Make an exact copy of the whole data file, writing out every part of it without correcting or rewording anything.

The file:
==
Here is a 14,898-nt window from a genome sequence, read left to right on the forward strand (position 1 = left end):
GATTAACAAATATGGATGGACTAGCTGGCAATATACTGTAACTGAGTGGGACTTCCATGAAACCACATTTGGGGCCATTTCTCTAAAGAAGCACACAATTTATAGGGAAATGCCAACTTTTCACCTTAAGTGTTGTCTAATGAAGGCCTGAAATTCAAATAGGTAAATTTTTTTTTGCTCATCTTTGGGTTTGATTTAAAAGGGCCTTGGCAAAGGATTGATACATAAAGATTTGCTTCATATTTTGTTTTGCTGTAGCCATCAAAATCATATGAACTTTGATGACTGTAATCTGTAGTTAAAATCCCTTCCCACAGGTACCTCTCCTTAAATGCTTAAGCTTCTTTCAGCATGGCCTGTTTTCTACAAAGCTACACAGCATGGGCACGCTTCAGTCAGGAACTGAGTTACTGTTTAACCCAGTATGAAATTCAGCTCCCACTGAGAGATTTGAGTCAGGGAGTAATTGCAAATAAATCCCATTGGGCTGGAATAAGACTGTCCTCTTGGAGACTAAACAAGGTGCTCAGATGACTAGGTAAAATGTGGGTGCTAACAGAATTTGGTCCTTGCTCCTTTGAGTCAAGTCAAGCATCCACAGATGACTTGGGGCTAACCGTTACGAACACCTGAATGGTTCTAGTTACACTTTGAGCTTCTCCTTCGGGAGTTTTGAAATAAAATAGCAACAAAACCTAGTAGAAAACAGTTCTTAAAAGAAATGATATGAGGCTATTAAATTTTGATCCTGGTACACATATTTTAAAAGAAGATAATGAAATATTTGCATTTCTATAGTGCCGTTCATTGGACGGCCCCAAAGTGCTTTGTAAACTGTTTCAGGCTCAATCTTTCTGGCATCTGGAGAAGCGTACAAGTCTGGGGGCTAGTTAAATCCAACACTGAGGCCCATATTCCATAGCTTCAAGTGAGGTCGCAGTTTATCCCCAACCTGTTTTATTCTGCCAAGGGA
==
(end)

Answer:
Here is a 14,898-nt window from a genome sequence, read left to right on the forward strand (position 1 = left end):
GATTAACAAATATGGATGGACTAGCTGGCAATATACTGTAACTGAGTGGGACTTCCATGAAACCACATTTGGGGCCATTTCTCTAAAGAAGCACACAATTTATAGGGAAATGCCAACTTTTCACCTTAAGTGTTGTCTAATGAAGGCCTGAAATTCAAATAGGTAAATTTTTTTTTGCTCATCTTTGGGTTTGATTTAAAAGGGCCTTGGCAAAGGATTGATACATAAAGATTTGCTTCATATTTTGTTTTGCTGTAGCCATCAAAATCATATGAACTTTGATGACTGTAATCTGTAGTTAAAATCCCTTCCCACAGGTACCTCTCCTTAAATGCTTAAGCTTCTTTCAGCATGGCCTGTTTTCTACAAAGCTACACAGCATGGGCACGCTTCAGTCAGGAACTGAGTTACTGTTTAACCCAGTATGAAATTCAGCTCCCACTGAGAGATTTGAGTCAGGGAGTAATTGCAAATAAATCCCATTGGGCTGGAATAAGACTGTCCTCTTGGAGACTAAACAAGGTGCTCAGATGACTAGGTAAAATGTGGGTGCTAACAGAATTTGGTCCTTGCTCCTTTGAGTCAAGTCAAGCATCCACAGATGACTTGGGGCTAACCGTTACGAACACCTGAATGGTTCTAGTTACACTTTGAGCTTCTCCTTCGGGAGTTTTGAAATAAAATAGCAACAAAACCTAGTAGAAAACAGTTCTTAAAAGAAATGATATGAGGCTATTAAATTTTGATCCTGGTACACATATTTTAAAAGAAGATAATGAAATATTTGCATTTCTATAGTGCCGTTCATTGGACGGCCCCAAAGTGCTTTGTAAACTGTTTCAGGCTCAATCTTTCTGGCATCTGGAGAAGCGTACAAGTCTGGGGGCTAGTTAAATCCAACACTGAGGCCCATATTCCATAGCTTCAAGTGAGGTCGCAGTTTATCCCCAACCTGTTTTATTCTGCCAAGGGA